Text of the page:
Yini, I agree that some people cheat because they only want the piece of paper, not the knowledge it states they have acquired. In your comment, you assume that students actually care about what their instructor can offer them, or about the content of the course itself. Many students genuinely do want to learn, and don't cheat because they recognize that a test simply determines what they know and what they still need to learn. Unfortunately, some students are only interested in the ultimate goal - success at any price.  To these people, success and honesty don't belong in the same sentence. In fact, the concept of honesty is for "losers".

Sally, I can see that you are a true learner. However, you also bring up another reason people cheat: Cheating is the only way they can meet the high expectations of their parents or teachers. I will respond as a teacher first. I do have high expectations, but often these expectations challenge students who don't believe in themselves to put more effort into their work than they normally would. Often, these students surpass even their own expectations. However, I only place these expectations on students who are capable of achieving. Some of my students shouldn't be in my class for a variety of reasons. They were misplaced. Their previous instructor has been "too kind." Some of them have even cheated and not been caught. These students will ultimately not succeed because a gate- keeping teacher will eventually refuse to pass them on to another level.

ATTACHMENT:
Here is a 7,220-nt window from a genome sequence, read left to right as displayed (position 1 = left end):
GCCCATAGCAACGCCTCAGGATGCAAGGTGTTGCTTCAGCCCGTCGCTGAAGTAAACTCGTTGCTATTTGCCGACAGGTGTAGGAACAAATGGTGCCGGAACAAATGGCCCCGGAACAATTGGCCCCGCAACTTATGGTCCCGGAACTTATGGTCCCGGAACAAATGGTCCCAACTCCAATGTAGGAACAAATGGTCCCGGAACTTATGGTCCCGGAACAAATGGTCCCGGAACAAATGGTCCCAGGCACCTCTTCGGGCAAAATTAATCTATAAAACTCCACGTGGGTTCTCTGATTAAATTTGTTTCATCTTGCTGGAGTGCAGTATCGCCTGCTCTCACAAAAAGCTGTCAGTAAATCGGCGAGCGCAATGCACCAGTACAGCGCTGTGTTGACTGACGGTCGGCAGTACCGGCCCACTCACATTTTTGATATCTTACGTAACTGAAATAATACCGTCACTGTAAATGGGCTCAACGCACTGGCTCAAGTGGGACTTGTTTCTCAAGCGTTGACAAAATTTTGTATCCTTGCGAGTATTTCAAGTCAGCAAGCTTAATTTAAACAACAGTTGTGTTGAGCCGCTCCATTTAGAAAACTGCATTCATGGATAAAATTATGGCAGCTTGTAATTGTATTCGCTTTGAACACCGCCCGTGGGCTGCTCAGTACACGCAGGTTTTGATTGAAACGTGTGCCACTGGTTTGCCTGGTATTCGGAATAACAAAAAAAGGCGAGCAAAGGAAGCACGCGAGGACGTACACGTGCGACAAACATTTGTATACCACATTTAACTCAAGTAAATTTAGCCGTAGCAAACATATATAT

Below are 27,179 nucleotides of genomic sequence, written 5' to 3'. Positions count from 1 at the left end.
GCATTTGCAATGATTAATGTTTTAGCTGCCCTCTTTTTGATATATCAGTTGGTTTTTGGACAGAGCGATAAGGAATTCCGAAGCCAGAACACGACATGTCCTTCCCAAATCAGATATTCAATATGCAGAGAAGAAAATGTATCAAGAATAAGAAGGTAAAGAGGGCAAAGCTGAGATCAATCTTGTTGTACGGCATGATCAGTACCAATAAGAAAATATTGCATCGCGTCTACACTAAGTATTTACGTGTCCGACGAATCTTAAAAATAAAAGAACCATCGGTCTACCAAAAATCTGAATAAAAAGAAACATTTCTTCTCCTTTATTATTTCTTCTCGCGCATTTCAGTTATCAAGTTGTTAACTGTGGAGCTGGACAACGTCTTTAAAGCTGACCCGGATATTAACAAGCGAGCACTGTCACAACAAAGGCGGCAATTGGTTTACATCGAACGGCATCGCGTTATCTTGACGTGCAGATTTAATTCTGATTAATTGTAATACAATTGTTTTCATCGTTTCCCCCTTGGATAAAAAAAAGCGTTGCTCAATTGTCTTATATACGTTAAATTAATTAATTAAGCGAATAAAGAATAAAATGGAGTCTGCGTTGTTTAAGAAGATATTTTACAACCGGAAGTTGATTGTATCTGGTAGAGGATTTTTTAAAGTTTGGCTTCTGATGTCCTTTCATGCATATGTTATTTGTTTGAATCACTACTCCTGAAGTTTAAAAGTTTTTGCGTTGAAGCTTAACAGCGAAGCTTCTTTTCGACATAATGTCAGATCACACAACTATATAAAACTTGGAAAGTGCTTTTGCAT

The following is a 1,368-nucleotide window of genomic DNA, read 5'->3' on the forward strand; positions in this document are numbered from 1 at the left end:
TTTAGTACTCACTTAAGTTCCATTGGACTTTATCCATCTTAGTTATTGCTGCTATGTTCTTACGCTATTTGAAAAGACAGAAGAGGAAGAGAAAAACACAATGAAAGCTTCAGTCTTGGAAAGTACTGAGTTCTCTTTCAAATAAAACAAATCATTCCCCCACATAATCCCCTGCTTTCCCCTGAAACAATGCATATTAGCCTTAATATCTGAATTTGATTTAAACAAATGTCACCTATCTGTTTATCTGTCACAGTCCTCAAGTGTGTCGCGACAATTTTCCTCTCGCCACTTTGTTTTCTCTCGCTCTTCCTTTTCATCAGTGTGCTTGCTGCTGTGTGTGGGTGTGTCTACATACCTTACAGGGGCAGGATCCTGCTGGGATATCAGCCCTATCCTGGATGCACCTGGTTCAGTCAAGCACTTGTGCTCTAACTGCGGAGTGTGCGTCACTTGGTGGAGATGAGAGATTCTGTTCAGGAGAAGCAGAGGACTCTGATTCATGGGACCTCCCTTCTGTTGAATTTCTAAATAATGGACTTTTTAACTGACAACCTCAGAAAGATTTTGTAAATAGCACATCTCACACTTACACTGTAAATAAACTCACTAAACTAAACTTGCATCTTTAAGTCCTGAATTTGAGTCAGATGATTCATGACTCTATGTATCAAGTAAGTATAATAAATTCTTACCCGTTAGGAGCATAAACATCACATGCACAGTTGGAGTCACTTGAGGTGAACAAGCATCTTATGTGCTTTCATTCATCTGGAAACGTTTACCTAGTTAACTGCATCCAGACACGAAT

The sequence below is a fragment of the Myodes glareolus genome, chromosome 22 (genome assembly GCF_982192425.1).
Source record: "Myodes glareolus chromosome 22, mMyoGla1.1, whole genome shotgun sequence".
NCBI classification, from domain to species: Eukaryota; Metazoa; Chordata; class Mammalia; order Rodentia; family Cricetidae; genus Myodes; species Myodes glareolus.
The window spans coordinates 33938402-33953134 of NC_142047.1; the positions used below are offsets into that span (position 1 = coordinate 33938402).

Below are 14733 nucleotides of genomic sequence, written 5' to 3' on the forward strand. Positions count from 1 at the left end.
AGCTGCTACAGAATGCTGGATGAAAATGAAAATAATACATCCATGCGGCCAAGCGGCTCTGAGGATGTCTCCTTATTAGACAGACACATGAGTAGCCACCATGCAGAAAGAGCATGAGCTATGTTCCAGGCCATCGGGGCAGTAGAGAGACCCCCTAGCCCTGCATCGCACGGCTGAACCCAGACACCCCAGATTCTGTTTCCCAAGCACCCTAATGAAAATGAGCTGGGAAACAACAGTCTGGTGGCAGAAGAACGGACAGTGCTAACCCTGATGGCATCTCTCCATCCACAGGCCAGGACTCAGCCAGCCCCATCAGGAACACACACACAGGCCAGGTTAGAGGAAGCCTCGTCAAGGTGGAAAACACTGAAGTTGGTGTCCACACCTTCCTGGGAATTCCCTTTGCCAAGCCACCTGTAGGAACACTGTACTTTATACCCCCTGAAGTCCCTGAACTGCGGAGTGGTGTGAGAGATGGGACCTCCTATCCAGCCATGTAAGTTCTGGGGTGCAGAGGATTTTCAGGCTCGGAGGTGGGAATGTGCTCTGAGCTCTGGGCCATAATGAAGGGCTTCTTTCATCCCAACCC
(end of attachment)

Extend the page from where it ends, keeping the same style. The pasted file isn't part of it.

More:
I know that some parents have expecta- tions their children will never be able to meet, particularly parents with only one child. I've often taught hard working students whose parents expect them to accomplish miracles. They've placed all their hopes and dreams on the back of one poor 19 year old who may never have what it takes to become the scholar they want him or her to be. Unfortunately, parents living thousands of miles away have no idea how difficult it is to learn a language, or how long it takes to master it well enough to perform at the college or university level. As a result, they accuse their children of being lazy and accuse them of not working hard enough if they don't pass every English class, regardless of whether they've learned anything. Is it any wonder their children are under so much pressure that they cheat in order to  please their parents, and to avoid their strong recriminations for failing.